“This isn’t commonplace! This is precious to me!” my eleven-year-old daughter objected dramatically, when I asked her how she felt about writing in her Commonplace Book. She stated further, “I like looking through it. I like being able to write in it the poems and prayers that I choose. I’ve read about girls that keep journals. They write down prayers and songs and things they did, and it might sound weird, but I like writing my favorite poems, or prayers, better than just writing what I did that day. I love the smooth feel of the leather cover! I like that it says “Trust in the Lord” on the leather cover, and on every single page.”
I bought her the 5″ x 8″ lined journal book last Spring. We are both attracted to beautiful paper, and frequently ooh and aah over fun looking journals, exquisite writing papers and note cards found at Barnes and Noble, Papyrus and T.J. Maxx. That particular day I had already talked her out of several colorful temptations because I didn’t think she would actually use them. But when she picked up a very simple lined journal book with a brown leather cover, the expression on her face shifted to one of thoughtfulness, and something made me say, “Okay.”
We discussed how she might use the journal in the car on the way home. We walked in the door, and she immediately went up to her desk, wrote her name on the inside cover, and copied “Something Told the Wild Geese” by Rachel Field on the second page. I was delighted! But we didn’t do much with it after that, which means I didn’t stay on top of it, and she didn’t self-start.
Over the summer, I discovered the blog Charlotte Mason Help which has quickly become one of my favorite resources. Theory leaps into reality with transparency, full-disclosure scheduling, crisply delivered and clearly drawn methodology, free curriculum lists and schedules, along with strong conviction in Charlotte Mason’s ideals. In the midst of seeking wisdom regarding how to proceed on topics like narration, copywork and dictation, I also happened upon a few references to Commonplace Books, their place in the lives of great writers and how to implement them.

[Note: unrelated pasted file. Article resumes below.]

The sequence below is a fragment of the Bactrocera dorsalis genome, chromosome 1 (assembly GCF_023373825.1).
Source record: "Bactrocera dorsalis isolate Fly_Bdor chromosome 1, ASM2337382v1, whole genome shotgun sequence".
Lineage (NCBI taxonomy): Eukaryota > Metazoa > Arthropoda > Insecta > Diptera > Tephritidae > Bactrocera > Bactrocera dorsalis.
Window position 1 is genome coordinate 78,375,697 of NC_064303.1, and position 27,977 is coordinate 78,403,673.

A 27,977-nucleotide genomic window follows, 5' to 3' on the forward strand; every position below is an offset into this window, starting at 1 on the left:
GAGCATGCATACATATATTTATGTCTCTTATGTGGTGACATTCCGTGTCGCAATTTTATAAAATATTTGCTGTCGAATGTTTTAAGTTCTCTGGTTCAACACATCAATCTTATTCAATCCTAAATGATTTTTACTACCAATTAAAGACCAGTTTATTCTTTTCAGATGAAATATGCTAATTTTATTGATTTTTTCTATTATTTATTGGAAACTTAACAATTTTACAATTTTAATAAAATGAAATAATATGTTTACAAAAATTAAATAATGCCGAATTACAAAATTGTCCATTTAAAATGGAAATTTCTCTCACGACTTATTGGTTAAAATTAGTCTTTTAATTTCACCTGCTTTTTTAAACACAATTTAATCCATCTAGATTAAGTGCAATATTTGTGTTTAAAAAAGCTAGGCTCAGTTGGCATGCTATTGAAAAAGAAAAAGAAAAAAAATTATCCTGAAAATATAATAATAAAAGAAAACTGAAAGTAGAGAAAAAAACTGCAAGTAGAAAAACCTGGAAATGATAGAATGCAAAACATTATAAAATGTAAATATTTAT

The Commonplace Book sounds similar to my quote journal, where I collect quotes that I find arresting, or witty, or insightful, or compelling or convicting. I organize them with removable tabs by topic, and had just recently begun to include poems that I find especially meaningful, and added a section for prayers, too. It was exciting to find that my love of collecting the beautiful or convincing writing of other people actually has precedence in the world of literature.
Bryana Johnson, author of Having Decided to Stay: Collected Poems, writes about the Commonplace Book at Higher Up and Further In, in a post entitled, “On the Commonplace Book: The Need to Keep Records of Words Not Ours.” She states the philosophy behind recording the compelling writing that one reads, she relates the history of the practice, and describes what her Commonplace Book looks like. She asserts, “It is not enough to merely consider for a moment, to allow ourselves to be shaken by the staggering thoughts we encounter and then to close the book on them and leave with only a vague and dusty recollection of what was said. This is inadequate.”